John S. Buckley's conservatism was born in the early 1970s, when he was a teenager growing up in New Orleans. He got mad at welfare chiselers and saw liberals as smug do-gooders who didn't understand what made America great.
Now Buckley, who was elected Nov. 6 as one of five delegates representing nearly 300,000 voters in Northern Virginia, is preparing to take his conservative fervor to Richmond.
At 26 -- Thomas Jefferson's age when he was elected to the Virginia House of Burgesses -- Buckley will be the youngest lawmaker in the General Assembly, long known as a bastion of aging white men with a reputation for passing conservative legislation.
But the cousin of columnist William F. Buckley Jr. does not find the General Assembly too conservative.
"The status quo in Virginia is too liberal," says Buckely, a Republican who spent nearly 10 months and more than $26,500 to win a seat with a salary of $8,000 a year.
Buckley's victory on his first attempt for elective office came as a shock to many politicians in Northern Virignia, where it generally has been accepted that an unknown candidate -- especially a neophyte like Buckley -- has to run twice before he can hope to get the name recognition needed to win.
But Buckley, who was graduated from the University of Virginia in 1975 with a BA in government and politics, bucked the conventional wisdom by the shrewdest use of direct-mail campaigning ever seen in a local legislative race. s
"Name recognition is a substantial part of these contests," says Buckley, referring to his race in northern Fairfax County's 18th District, where 10 relatively unknown candidates struggled for voter attention. "My ideal would have been to mail to every voter."
Buckley didn't send letters to all 145,000 registered voters in the 18th District, but he did the next best thing. He visited his old friend Richard A. Viguerie, the direct-mail master who operates a multimillion-dollar-a-year business in Falls Church.
Viguerie and Buckley met when Buckley was attending the university in Charlottesville. Buckley then was national chairman of Young Americans for Freedom, a conservative group Viguerie helped direct. The young Buckley and the wizard of direct-mail campaigning found they shared a common interest in limiting the role of government and strengthening the national defense.
This spring, Buckley went to Viguerie and told him he was running for the House of Delegates. In the fall, Viguerie's IBM computers churned out 40,000 letters telling voters that a young man named Buckley wanted to go to Richmond and cut their taxes.
Viguerie's gift of direct-mail servces, valued at $5,000, was the largest single donation to Buckley's campaign.
Buckley, who lives alone in a Vienna townhouse, also received contributions from his famous cousin ($250), Americans United Against Union Control of Government ($300), the Republican National Committee ($500) and brewer Joseph Coors ($200), a well-known conservative.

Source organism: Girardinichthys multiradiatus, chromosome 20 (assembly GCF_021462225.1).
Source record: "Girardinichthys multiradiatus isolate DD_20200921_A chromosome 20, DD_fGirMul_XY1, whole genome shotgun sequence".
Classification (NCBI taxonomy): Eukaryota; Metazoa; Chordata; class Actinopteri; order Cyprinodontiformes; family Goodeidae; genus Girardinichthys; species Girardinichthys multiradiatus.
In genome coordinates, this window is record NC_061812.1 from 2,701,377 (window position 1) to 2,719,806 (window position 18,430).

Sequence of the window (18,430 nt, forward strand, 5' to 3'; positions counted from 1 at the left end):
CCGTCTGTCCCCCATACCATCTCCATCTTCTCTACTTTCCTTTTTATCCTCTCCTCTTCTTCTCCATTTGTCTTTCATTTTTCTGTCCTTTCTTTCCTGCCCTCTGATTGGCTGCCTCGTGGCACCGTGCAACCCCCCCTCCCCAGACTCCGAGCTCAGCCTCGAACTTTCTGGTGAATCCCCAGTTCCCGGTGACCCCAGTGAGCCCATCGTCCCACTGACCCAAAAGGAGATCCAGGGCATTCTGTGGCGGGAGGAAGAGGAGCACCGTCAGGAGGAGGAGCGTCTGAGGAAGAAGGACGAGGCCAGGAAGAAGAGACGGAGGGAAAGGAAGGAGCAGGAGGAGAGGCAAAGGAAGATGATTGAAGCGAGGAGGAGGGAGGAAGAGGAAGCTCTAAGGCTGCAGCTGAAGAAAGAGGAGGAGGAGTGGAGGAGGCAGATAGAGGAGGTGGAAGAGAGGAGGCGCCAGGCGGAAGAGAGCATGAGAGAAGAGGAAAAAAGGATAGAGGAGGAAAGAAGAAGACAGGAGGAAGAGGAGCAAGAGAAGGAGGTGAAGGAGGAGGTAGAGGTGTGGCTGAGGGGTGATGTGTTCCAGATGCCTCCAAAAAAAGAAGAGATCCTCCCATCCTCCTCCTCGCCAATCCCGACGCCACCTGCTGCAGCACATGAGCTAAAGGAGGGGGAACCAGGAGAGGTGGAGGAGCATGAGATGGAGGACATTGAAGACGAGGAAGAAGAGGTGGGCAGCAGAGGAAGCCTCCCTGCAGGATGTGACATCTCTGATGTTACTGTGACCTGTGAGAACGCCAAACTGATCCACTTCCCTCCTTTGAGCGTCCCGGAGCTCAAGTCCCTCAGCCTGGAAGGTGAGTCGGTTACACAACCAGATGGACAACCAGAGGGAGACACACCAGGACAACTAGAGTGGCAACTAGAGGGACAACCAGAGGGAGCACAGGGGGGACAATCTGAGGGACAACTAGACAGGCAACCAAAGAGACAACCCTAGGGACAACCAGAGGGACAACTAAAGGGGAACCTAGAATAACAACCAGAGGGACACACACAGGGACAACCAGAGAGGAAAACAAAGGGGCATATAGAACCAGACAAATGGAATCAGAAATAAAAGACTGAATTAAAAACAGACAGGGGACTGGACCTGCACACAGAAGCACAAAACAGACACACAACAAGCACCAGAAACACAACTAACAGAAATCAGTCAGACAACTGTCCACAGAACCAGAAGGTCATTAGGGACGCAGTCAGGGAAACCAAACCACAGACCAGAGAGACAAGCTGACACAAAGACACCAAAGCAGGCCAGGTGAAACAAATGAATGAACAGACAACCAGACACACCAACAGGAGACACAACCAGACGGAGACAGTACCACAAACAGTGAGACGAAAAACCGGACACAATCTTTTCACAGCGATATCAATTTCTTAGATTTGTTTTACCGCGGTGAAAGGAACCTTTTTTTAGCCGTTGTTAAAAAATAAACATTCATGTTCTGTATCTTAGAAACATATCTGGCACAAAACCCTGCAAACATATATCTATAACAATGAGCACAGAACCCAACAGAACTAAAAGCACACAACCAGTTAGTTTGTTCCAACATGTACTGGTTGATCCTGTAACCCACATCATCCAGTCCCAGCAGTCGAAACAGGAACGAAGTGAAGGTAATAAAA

With the money, Buckley rented a computer list of names of Republican-leaning voters from the Virginia Republican Committee and mailed out another 9,000 letters. Just before the election, in areas he considered crucial, Buckley mailed out 20,000 postcards.
Because of the mailings and his good showings at public forums before the election -- where the candidate proved himself articulate and attractive -- Buckley says he wasn't surprised when he won.
One of the candidates Buckley defeated, however, was surprised to lose.
Kenneth R. Plum, an incumbent Democratic delegate who spent only a third as much as Buckley on the campaign, said he lost "because the young man had a lot of money to spend."
In retrosepct, Plum said, the "crushing difference" in the race was that Buckley's money (and the Viguerie donation) allowed the Republican to lodge his name in voters' minds.
But Plum claims the name-recognition strategy has deceived voters, that Buckley is far more conservative than most Northern Virginians.
"He is a tax-cutter who will hurt services in Northern Virginia," says Plum. "This state's problem is not high taxes. The problem in this region is getting our tax money back from Richmond in the form of services."
While several area Republicans agree with Plum, saying that Buckley is far to the right of most Northern Virginians, the young delegate-elect says his victory is a "vindication of the conservative trend."
Buckley points to Republican victories across Fairfax County, where the GOP picked up three delegate seats from the Democrats. (The Northern Virginia delegation to the General Assembly, however, still is dominated by Democrats, who hold 17 seats to the Republicans' 10.)
When he gets to Richmond, Buckley says he will work with other conservatives to reduce the state's role in education and constrict government involvement in the lives of Virginians.
"There's been a tendency in our political bodies to always do somthing," Buckley says. "Doing something is often worse than doing nothing."
The young conservative, however, admits that he will have to do something in Richmond to help reduce the size of state government.
His test, he says, will be learning how things work down there quickly enough to help stop creeping government expansion.